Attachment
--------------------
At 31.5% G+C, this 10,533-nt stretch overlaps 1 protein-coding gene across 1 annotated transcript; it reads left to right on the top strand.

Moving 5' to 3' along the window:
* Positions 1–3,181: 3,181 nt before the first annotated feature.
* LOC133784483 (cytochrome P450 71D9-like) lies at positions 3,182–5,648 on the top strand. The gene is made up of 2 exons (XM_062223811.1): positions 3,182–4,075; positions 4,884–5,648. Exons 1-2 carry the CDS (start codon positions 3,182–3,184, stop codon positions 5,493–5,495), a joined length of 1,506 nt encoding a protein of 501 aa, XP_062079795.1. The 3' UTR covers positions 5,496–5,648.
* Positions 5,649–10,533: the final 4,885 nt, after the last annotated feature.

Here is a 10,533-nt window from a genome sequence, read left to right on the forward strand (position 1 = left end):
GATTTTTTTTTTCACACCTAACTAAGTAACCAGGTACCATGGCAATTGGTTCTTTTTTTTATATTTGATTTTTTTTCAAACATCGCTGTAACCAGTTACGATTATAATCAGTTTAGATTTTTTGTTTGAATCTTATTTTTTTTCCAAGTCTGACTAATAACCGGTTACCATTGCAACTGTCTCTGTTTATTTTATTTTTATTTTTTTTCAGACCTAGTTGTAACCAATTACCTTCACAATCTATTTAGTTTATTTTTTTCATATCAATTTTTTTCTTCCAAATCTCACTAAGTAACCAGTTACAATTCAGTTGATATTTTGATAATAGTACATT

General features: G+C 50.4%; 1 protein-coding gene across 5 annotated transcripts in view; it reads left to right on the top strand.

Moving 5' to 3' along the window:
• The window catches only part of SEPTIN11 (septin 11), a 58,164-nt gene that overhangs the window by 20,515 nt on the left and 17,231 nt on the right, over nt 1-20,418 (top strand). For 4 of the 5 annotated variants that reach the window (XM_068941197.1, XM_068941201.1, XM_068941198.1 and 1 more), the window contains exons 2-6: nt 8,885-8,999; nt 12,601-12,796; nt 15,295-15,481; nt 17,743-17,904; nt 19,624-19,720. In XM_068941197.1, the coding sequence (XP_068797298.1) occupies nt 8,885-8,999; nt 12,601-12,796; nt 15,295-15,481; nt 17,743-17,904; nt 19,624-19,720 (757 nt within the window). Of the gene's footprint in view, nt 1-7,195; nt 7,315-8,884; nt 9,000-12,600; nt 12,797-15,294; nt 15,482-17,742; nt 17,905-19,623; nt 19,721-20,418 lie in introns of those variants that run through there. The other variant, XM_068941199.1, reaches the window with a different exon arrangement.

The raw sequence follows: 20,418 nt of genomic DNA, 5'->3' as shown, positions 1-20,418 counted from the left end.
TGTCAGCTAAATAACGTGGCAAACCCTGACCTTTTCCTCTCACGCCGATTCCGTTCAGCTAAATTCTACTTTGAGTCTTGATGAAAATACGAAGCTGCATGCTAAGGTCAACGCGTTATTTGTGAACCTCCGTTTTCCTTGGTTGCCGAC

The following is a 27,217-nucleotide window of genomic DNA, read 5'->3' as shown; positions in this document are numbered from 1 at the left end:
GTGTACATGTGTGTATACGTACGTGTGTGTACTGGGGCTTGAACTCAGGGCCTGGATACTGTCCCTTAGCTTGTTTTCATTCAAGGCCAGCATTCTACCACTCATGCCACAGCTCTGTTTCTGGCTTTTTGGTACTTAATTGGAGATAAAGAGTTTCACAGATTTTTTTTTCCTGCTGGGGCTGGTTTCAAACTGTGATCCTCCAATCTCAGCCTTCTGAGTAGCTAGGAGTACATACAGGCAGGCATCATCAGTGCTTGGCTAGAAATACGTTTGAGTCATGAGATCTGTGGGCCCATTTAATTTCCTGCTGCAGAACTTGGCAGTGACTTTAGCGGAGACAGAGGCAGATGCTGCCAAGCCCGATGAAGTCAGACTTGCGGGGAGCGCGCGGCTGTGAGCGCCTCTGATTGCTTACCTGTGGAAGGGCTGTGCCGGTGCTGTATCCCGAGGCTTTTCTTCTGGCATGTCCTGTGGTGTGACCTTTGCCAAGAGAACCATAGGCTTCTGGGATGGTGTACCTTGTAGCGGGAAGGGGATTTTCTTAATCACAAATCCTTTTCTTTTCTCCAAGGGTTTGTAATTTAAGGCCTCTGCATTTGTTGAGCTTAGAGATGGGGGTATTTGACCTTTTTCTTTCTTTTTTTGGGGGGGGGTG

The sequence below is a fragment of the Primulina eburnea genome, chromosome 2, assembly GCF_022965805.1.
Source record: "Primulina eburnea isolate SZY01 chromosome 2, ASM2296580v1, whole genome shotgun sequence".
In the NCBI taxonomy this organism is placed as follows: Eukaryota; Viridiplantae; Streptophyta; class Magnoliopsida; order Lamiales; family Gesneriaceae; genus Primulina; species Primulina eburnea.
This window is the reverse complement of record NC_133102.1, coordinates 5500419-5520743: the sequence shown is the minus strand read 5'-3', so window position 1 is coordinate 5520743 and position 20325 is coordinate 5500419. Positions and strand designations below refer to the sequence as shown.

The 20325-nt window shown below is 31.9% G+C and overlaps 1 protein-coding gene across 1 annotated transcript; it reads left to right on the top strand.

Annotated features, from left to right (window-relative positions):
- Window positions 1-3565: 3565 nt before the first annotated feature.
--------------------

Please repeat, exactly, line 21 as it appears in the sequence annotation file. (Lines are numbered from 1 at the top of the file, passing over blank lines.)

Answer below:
- Window positions 1-3565: 3565 nt before the first annotated feature.